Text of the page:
This question already has an answer here:

Is $\sum_{n=1}^\infty\dfrac{\sin nx}{n}$ uniform convergent on $[0,2\pi]$?

I think it is not. However, I could not prove it by Cauchy's criterion.


marked as duplicate by Start wearing purple, David Mitra, Micah, Julian Kuelshammer, user33321 May 22 '13 at 15:17

This question has been asked before and already has an answer. If those answers do not fully address your question, please ask a new question.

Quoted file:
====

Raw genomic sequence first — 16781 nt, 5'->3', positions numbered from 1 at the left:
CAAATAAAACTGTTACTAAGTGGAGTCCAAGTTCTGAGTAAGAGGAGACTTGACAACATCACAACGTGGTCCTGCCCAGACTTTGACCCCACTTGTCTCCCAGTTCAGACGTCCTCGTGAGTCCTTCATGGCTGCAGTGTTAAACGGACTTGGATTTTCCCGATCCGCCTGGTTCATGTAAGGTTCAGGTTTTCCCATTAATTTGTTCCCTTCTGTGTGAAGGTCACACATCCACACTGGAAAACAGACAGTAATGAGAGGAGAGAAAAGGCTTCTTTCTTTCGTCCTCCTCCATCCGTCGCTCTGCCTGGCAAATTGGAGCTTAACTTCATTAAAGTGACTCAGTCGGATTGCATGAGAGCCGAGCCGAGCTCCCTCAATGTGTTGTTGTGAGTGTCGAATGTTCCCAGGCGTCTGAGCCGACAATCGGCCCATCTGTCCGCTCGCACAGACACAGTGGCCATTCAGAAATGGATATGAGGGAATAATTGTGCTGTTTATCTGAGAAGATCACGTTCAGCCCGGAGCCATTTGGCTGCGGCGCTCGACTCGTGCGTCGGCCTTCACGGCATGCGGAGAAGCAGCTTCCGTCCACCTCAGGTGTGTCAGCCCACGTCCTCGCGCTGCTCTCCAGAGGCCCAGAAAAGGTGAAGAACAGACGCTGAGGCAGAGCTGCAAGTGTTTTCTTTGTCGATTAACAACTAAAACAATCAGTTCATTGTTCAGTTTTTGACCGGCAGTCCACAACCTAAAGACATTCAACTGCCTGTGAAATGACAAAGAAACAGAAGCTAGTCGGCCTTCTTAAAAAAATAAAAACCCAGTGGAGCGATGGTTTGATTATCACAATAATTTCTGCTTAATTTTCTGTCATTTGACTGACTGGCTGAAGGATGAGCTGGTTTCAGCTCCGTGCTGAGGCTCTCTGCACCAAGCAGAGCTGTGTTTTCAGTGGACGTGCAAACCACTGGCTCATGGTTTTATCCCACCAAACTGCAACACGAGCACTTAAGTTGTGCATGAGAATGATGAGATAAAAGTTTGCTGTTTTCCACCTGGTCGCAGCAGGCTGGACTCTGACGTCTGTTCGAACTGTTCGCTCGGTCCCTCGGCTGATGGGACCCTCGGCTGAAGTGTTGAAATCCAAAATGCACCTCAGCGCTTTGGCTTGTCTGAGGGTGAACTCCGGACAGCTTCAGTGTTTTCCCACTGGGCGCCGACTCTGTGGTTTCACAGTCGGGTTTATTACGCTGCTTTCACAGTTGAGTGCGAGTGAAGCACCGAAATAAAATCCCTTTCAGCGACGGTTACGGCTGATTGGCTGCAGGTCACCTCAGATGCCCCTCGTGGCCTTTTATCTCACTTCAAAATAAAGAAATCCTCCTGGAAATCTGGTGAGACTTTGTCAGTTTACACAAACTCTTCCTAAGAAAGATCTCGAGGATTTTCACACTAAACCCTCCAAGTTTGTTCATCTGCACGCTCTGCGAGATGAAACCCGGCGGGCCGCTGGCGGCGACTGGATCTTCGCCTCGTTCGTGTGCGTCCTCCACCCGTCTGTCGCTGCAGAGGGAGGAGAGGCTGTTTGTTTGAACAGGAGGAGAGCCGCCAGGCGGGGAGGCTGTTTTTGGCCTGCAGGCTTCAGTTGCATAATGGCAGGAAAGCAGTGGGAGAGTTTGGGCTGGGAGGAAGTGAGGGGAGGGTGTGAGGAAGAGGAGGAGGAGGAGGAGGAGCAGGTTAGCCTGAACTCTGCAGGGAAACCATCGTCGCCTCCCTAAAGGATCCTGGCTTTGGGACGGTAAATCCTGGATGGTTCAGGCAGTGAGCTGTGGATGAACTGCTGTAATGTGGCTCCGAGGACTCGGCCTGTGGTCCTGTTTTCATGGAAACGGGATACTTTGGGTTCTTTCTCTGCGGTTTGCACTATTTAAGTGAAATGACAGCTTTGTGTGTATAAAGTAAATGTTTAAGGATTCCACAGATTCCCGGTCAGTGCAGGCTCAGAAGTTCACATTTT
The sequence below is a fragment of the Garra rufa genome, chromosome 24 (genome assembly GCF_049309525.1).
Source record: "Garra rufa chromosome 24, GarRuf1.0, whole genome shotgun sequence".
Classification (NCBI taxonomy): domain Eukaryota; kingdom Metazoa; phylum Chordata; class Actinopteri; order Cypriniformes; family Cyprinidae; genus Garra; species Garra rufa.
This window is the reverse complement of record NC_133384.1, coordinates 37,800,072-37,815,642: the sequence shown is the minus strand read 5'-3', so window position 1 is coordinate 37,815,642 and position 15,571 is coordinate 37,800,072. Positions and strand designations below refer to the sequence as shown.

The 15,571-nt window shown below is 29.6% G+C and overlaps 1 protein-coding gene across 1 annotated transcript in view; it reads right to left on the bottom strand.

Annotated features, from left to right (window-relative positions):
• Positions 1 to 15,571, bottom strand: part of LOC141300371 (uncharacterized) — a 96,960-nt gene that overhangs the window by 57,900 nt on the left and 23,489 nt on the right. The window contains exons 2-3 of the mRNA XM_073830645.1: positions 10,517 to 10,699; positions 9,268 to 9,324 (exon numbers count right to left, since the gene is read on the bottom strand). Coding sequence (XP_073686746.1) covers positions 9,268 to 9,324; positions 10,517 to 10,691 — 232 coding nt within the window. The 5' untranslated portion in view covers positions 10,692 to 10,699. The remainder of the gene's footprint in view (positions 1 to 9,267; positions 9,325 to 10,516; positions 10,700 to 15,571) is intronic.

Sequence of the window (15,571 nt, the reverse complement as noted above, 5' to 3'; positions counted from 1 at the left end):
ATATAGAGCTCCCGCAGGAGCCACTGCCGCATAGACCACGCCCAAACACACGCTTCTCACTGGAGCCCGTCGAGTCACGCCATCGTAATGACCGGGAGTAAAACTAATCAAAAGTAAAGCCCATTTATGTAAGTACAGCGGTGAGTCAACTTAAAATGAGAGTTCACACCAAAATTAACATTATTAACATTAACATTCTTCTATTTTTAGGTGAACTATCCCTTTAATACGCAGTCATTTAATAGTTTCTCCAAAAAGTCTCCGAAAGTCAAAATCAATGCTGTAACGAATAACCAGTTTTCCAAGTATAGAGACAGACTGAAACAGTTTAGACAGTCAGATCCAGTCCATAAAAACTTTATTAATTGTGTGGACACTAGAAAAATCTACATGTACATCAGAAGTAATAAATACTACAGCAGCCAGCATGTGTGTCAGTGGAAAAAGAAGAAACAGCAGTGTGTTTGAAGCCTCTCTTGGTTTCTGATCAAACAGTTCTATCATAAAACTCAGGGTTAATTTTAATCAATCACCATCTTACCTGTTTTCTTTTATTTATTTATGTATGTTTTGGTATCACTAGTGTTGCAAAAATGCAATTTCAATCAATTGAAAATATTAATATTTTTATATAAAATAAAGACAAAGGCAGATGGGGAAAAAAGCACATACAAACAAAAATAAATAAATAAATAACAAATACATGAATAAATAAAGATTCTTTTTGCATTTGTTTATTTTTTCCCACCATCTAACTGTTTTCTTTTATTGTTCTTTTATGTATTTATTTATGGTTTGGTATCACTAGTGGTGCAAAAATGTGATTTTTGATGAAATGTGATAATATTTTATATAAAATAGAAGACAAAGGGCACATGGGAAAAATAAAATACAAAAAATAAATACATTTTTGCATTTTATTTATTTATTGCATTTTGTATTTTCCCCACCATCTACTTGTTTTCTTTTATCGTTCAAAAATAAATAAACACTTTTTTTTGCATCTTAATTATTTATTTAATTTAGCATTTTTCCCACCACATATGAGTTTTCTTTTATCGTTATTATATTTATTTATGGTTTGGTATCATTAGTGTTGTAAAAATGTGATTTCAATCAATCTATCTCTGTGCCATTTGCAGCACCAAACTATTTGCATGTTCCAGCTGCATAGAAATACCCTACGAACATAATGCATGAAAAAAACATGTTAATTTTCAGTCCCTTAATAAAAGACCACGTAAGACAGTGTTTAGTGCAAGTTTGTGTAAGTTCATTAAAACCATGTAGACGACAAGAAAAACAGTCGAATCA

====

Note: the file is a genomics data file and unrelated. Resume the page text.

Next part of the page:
A related problem.

Hint: Notice that the series is the Fourier series of the function

$$ -\frac{\pi+x}{2}. $$

Now, use the following result:

Theorem: The Fourier series of a $2\pi$-periodic continuous and piecewise smooth function converges uniformly.

  • 2
    $\begingroup$ It's the Fourier series of the periodic extension of your function over $[0,2\pi]$. This is not continuous at even integer multiples of $\pi$. $\endgroup$ – David Mitra May 22 '13 at 14:57
  • $\begingroup$ @DavidMitra: We know it is the periodic extension. I just gave him a hint to think and reach a conclusion. Read the comments under this post. $\endgroup$ – Mhenni Benghorbal May 22 '13 at 15:16

Not the answer you're looking for? Browse other questions tagged or ask your own question.